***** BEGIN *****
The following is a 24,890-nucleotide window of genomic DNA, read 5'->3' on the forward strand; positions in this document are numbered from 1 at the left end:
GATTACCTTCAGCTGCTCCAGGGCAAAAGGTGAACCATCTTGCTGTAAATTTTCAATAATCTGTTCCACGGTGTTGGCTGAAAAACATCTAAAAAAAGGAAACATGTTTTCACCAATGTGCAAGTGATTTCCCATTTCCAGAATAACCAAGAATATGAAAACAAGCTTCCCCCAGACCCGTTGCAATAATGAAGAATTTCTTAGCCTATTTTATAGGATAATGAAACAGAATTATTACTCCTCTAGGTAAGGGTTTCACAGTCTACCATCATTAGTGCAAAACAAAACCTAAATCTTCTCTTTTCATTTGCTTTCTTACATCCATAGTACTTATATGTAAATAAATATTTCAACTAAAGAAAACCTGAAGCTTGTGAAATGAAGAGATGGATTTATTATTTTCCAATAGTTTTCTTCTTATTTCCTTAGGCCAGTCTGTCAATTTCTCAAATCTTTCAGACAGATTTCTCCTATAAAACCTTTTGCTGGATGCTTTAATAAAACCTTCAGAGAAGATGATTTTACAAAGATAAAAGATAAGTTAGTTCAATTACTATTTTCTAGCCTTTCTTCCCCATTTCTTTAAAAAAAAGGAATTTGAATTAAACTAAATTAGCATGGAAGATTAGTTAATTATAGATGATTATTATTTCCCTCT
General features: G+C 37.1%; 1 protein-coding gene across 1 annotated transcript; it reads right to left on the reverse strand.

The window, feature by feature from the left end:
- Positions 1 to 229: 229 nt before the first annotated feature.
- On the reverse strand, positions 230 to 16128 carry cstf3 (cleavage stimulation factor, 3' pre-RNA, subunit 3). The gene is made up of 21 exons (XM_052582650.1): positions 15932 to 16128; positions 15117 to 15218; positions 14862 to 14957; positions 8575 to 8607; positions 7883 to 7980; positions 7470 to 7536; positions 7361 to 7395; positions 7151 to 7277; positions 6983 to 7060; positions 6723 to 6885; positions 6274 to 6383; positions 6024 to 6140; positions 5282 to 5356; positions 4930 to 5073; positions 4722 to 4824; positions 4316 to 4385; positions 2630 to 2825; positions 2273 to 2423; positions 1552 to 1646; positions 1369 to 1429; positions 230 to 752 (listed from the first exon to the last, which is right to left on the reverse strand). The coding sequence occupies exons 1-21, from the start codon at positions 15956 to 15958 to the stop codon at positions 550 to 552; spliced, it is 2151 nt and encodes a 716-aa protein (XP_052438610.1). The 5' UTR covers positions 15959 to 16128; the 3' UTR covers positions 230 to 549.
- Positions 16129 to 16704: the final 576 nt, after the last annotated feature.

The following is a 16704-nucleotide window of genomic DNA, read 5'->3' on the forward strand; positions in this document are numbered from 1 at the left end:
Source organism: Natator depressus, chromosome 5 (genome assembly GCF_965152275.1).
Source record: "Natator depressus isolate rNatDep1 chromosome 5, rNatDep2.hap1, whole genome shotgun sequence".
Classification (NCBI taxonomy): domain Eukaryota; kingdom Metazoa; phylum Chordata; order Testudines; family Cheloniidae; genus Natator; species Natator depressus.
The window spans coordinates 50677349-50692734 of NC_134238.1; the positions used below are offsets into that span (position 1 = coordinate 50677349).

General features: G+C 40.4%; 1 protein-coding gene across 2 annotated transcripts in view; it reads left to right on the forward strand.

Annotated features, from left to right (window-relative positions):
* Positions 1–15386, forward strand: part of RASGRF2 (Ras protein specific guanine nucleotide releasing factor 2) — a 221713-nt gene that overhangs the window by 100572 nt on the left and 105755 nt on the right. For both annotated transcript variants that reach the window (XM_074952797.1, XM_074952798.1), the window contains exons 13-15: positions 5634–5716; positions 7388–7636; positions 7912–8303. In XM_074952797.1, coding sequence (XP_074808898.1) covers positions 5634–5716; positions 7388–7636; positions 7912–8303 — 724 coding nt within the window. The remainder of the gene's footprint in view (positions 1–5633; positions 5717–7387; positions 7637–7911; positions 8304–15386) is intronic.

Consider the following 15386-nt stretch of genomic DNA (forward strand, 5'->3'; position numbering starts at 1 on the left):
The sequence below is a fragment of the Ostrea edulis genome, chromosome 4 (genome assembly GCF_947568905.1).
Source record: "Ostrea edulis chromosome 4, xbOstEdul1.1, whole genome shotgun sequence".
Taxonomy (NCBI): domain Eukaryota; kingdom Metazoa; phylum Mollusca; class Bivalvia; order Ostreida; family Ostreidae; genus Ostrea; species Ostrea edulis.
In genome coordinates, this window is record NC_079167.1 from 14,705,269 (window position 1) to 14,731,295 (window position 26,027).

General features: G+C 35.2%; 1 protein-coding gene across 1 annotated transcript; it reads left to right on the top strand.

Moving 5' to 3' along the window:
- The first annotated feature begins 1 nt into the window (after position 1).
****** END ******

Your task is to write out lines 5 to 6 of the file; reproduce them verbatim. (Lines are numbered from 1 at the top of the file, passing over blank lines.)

- Positions 1 to 229: 229 nt before the first annotated feature.
- On the reverse strand, positions 230 to 16128 carry cstf3 (cleavage stimulation factor, 3' pre-RNA, subunit 3). The gene is made up of 21 exons (XM_052582650.1): positions 15932 to 16128; positions 15117 to 15218; positions 14862 to 14957; positions 8575 to 8607; positions 7883 to 7980; positions 7470 to 7536; positions 7361 to 7395; positions 7151 to 7277; positions 6983 to 7060; positions 6723 to 6885; positions 6274 to 6383; positions 6024 to 6140; positions 5282 to 5356; positions 4930 to 5073; positions 4722 to 4824; positions 4316 to 4385; positions 2630 to 2825; positions 2273 to 2423; positions 1552 to 1646; positions 1369 to 1429; positions 230 to 752 (listed from the first exon to the last, which is right to left on the reverse strand). The coding sequence occupies exons 1-21, from the start codon at positions 15956 to 15958 to the stop codon at positions 550 to 552; spliced, it is 2151 nt and encodes a 716-aa protein (XP_052438610.1). The 5' UTR covers positions 15959 to 16128; the 3' UTR covers positions 230 to 549.